The electrotypes could be incorporated along with movable type to compose the formes for printing. Jacobi published his first account of electrotyping in October 1838. In 1839, electrotyping was used by Russian printers for government documents. In England, the first use of electrotyping for printing appeared in the London Journal of April 1840, other English examples are known f
Vincent van Gogh
Vincent Willem van Gogh was a Dutch post-impressionist painter, among the most famous and influential figures in the history of Western art. In just over a decade he created about 2,100 artworks, including around 860 oil paintings, most of them in the last two years of his life, they include landscapes, still lifes and self-portraits, are characterised by bold colours and dramatic and expressive brushwork that contributed to the foundations of modern art. However, he was not commercially successful, his suicide at 37 followed years of mental illness and poverty. Born into an upper-middle-class family, Van Gogh drew as a child and was serious and thoughtful; as a young man he worked as an art dealer travelling, but became depressed after he was transferred to London. He spent time as a Protestant missionary in southern Belgium, he drifted in ill health and solitude before taking up painting in 1881, having moved back home with his parents. His younger brother Theo supported him financially, the two kept up a long correspondence by letter.
His early works still lifes and depictions of peasant labourers, contain few signs of the vivid colour that distinguished his work. In 1886, he moved to Paris, where he met members of the avant-garde, including Émile Bernard and Paul Gauguin, who were reacting against the Impressionist sensibility; as his work developed he created a new approach to still lifes and local landscapes. His paintings grew brighter in colour as he developed a style that became realised during his stay in Arles in the south of France in 1888. During this period he broadened his subject matter to include series of olive trees, wheat fields and sunflowers. Van Gogh suffered from psychotic episodes and delusions and though he worried about his mental stability, he neglected his physical health, did not eat properly and drank heavily, his friendship with Gauguin ended after a confrontation with a razor when, in a rage, he severed part of his own left ear. He spent time including a period at Saint-Rémy. After he discharged himself and moved to the Auberge Ravoux in Auvers-sur-Oise near Paris, he came under the care of the homeopathic doctor Paul Gachet.
His depression continued and on 27 July 1890, Van Gogh shot himself in the chest with a Lefaucheux revolver. He died from his injuries two days later. Van Gogh was unsuccessful during his lifetime, was considered a madman and a failure, he became famous after his suicide, exists in the public imagination as the quintessential misunderstood genius, the artist "where discourses on madness and creativity converge". His reputation began to grow in the early 20th century as elements of his painting style came to be incorporated by the Fauves and German Expressionists, he attained widespread critical and popular success over the ensuing decades, is remembered as an important but tragic painter, whose troubled personality typifies the romantic ideal of the tortured artist. Today, Van Gogh's works are among the world's most expensive paintings to have sold at auction, his legacy is honoured by a museum in his name, the Van Gogh Museum in Amsterdam, which holds the world's largest collection of his paintings and drawings.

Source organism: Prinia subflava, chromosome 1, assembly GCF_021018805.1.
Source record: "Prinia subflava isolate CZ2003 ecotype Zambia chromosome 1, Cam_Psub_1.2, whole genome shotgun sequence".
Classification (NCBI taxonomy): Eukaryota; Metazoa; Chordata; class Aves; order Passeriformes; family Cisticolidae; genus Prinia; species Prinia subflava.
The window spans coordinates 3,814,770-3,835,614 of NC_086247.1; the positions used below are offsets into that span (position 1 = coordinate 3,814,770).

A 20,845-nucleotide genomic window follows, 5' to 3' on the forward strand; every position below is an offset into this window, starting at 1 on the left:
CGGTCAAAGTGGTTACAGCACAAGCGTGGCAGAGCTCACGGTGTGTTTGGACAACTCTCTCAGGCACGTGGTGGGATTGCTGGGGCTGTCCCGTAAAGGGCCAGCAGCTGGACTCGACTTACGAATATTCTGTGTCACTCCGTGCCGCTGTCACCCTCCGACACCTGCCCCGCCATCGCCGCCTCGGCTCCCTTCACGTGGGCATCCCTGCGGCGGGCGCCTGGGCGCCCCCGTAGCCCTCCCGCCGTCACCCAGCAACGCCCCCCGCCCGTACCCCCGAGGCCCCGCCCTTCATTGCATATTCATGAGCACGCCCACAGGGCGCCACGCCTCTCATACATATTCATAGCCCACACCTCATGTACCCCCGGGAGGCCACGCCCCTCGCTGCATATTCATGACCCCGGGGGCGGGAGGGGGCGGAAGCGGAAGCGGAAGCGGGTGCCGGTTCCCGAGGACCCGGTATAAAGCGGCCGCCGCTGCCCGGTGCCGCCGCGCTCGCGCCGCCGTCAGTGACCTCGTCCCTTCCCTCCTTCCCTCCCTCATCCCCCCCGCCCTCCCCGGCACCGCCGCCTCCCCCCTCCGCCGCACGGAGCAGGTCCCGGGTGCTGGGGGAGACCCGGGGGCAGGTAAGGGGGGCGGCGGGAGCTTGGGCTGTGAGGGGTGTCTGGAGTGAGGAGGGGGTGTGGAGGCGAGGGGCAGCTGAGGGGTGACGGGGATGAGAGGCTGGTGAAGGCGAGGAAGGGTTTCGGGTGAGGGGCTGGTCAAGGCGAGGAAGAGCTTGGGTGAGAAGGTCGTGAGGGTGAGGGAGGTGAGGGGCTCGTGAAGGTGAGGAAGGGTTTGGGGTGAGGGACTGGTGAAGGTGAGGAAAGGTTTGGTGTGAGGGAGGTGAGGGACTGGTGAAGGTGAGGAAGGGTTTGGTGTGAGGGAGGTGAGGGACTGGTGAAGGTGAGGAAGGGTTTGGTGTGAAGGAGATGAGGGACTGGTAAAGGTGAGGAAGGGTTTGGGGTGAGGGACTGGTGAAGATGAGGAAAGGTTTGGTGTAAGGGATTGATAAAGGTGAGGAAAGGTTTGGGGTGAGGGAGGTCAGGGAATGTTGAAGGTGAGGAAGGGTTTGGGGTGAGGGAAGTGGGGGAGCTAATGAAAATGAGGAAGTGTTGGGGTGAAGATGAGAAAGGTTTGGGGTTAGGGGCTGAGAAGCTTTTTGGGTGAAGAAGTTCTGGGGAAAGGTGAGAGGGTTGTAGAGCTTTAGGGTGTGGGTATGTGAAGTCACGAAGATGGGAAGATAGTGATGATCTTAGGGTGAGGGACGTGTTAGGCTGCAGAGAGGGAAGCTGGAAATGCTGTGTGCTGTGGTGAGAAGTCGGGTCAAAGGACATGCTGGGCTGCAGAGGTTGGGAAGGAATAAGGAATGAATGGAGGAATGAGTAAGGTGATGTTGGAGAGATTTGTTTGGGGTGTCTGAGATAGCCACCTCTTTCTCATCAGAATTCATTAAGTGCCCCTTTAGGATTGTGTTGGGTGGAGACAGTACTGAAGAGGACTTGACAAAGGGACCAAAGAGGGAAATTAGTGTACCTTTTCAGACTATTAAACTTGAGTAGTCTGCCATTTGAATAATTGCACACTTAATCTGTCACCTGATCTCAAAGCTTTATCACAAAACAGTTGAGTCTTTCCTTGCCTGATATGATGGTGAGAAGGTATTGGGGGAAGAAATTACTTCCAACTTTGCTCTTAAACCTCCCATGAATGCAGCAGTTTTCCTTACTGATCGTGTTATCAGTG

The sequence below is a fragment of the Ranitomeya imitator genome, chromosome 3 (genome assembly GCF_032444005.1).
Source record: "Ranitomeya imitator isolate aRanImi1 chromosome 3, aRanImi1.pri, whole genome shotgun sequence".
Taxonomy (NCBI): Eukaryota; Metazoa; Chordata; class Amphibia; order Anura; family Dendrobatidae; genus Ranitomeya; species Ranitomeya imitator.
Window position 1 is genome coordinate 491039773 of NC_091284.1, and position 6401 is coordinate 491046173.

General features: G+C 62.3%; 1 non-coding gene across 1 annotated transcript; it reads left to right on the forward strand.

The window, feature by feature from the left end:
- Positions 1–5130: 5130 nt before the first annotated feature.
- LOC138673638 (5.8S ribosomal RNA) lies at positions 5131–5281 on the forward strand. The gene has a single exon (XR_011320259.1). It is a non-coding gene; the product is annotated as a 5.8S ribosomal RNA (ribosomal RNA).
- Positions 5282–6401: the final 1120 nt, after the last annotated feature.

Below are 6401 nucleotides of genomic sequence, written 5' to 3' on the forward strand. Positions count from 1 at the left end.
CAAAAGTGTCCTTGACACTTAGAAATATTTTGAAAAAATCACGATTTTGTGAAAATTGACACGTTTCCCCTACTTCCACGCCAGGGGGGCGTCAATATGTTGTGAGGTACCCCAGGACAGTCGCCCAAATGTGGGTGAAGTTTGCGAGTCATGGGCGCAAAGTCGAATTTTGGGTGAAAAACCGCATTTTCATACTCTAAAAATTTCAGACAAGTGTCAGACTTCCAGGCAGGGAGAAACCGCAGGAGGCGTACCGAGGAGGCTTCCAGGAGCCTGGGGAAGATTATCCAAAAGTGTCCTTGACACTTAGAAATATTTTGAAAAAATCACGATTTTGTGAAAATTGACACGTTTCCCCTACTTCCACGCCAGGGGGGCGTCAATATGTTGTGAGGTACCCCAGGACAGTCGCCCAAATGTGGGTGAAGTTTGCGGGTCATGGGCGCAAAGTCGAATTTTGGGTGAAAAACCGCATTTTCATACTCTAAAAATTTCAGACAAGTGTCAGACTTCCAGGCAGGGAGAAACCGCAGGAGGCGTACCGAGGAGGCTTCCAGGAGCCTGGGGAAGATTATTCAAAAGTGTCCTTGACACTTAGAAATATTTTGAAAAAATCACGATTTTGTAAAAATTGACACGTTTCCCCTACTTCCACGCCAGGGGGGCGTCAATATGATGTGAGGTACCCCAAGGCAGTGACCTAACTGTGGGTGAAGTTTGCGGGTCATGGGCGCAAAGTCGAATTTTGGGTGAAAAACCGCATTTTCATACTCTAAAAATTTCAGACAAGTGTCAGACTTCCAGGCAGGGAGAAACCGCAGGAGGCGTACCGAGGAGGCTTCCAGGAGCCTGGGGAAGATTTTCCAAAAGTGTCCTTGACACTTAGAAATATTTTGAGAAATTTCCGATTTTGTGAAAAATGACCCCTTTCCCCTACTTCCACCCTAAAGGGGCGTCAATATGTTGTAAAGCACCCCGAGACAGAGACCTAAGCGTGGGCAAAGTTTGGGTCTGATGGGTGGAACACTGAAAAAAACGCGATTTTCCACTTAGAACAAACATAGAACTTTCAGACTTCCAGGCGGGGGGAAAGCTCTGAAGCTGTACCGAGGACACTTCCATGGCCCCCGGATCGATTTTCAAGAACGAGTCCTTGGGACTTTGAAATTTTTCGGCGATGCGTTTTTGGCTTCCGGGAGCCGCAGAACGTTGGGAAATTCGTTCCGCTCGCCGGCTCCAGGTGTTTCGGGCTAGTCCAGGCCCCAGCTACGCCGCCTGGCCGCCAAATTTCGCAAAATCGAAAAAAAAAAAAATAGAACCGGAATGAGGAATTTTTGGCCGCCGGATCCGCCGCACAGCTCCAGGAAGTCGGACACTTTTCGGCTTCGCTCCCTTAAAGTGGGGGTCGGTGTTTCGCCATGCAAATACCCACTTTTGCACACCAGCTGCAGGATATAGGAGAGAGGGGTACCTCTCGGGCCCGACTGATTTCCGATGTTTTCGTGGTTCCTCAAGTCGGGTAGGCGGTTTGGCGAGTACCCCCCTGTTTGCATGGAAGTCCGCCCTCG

The most comprehensive primary source on Van Gogh is the correspondence between him and his younger brother, Theo. Their lifelong friendship, most of what is known of Vincent's thoughts and theories of art, are recorded in the hundreds of letters they exchanged from 1872 until 1890. Theo van Gogh was an art dealer and provided his brother with financial and emotional support, access to influential people on the contemporary art scene. Theo kept all of Vincent's letters to him. After both had died, Theo's widow Johanna arranged for the publication of some of their letters. A few appeared in 1906 and 1913. Vincent's letters are eloquent and expressive and have been described as having a "diary-like intimacy", read in parts like autobiography; the translator Arnold Pomerans wrote that their publication adds a "fresh dimension to the understanding of Van Gogh's artistic achievement, an understanding granted us by no other painter". There are more than 600 letters from around 40 from Theo to Vincent.
There are 22 to his sister Wil, 58 to the painter Anthon van Rappard, 22 to Émile Bernard as well as individual letters to Paul Signac, Paul Gauguin and the critic Albert Aurier. Some are illustrated with sketches. Many are undated. Problems in transcription and dating remain with those posted from Arles. While there Vincent wrote around 200 letters in Dutch and English. There is a gap in the record when he lived in Paris as the brothers lived together and had no need to correspond. Vincent Willem van Gogh was born on 30 March 1853 into a Dutch Reformed family in Groot-Zundert, in the predominantly Catholic province of North Brabant in the southern Netherlands, he was the oldest surviving child of Theodorus van Gogh, a minister of the Dutch Reformed Church, Anna Cornelia Carbentus. Van Gogh was given the name of his grandfather, of a brother stillborn a year before his birth. Vincent was a common name in the Van Gogh family: his grandfather, who received a degree in theology at the University of Leiden in 1811, had six sons, three of whom became art dealers.